2021 Annual Fenn Lecture invite - Professor Michael C. Fitzgerald, Duke University

Professor Michael C. Fitzgerald, PhD Department of Chemistry, Duke University

Professor Michael C. Fitzgerald was a post-doctoral research fellow in Dr. Stephen B.H. Kent’s group at the Scripps Research Institute (La Jolla, CA) from 1994-1997. Prior to working with Dr. Kent, he earned a Ph.D. in Analytical Chemistry from the University of Wisconsin-Madison in 1994 working under the direction of Dr. Lloyd M. Smith; and he received a B.S. with Honors in Chemistry from Davidson College (Davidson, NC) in 1989. Dr. Fitzgerald joined the Department of Chemistry at Duke University (Durham, NC) as an Assistant Professor in 1998. He has since risen to the rank of full Professor, and he currently holds a secondary appointment in Duke University Medical Center’s Department of Biochemistry. Dr. Fitzgerald’s research group at Duke University has worked to develop protein mass spectrometry methods for the large-scale and high-throughput analysis of protein folding and ligand binding using amide hydrogen/deuterium exchange and other chemical modification strategies. These new methodologies are currently being used to characterize disease states and study drug action. Dr. Fitzgerald has co-authored over 100 peer-reviewed publications and book chapters and his work has been recognized with a Research Award from the American Society for Mass Spectrometry and with a Presidential Early Career Award from the National Science Foundation.

Proteomic Methods and Applications for Protein Folding and Stability Measurements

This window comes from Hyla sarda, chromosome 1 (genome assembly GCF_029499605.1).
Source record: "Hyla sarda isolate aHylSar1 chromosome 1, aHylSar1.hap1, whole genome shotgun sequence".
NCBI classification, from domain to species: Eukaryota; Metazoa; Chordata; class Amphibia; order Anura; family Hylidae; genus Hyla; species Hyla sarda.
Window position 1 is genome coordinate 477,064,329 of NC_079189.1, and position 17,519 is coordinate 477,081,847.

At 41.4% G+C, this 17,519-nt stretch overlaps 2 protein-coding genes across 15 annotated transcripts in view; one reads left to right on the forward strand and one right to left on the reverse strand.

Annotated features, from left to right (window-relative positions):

Protein folding and stability measurements can provide important biophysical information about the conformational properties of proteins and protein-ligand complexes. Experimental methods for such measurements have typically included spectroscopic and calorimetric methods and more recently, mass spectroscopy. The mass spectrometry-based proteomic methods highlighted in this presentation have the advantage over other approaches in that they are especially well-suited to the study of proteins in complex biological mixtures (e.g., cell lysates). Here we report on our work to develop and apply four closely related mass spectrometry-based approaches for making proteome-wide measurements of protein folding and stability. These approaches that we and others have developed in recent years include the Stability of Proteins from Rates of Oxidation (SPROX), Pulse Proteolysis (PP), Chemical Denaturation and Protein Precipitation (CPP), and Thermal Proteome Profiling (TPP) techniques. Common to these techniques is that they all involve the use of a protein modification reaction (e.g., a selective oxidation reaction involving methionine residues and hydrogen peroxide in SPROX, a non-specific proteolytic digestion reaction in PP, and protein precipitation reactions in CPP and TPP) to define the chemical (SPROX, PP, and CPP) or thermal (TPP) denaturation properties of proteins. They all also rely on the ligand-induced perturbation of these denaturation properties to detect (and in some cases quantify) protein-ligand binding interactions. Highlighted in this presentation will be the different experimental workflows and proteomic readouts employed for each approach as well as the advantages/disadvantages of each method. Also presented will be examples from our work using these methods in protein target discovery projects and in the characterization of biological processes such as aging and in disease states such as cancer.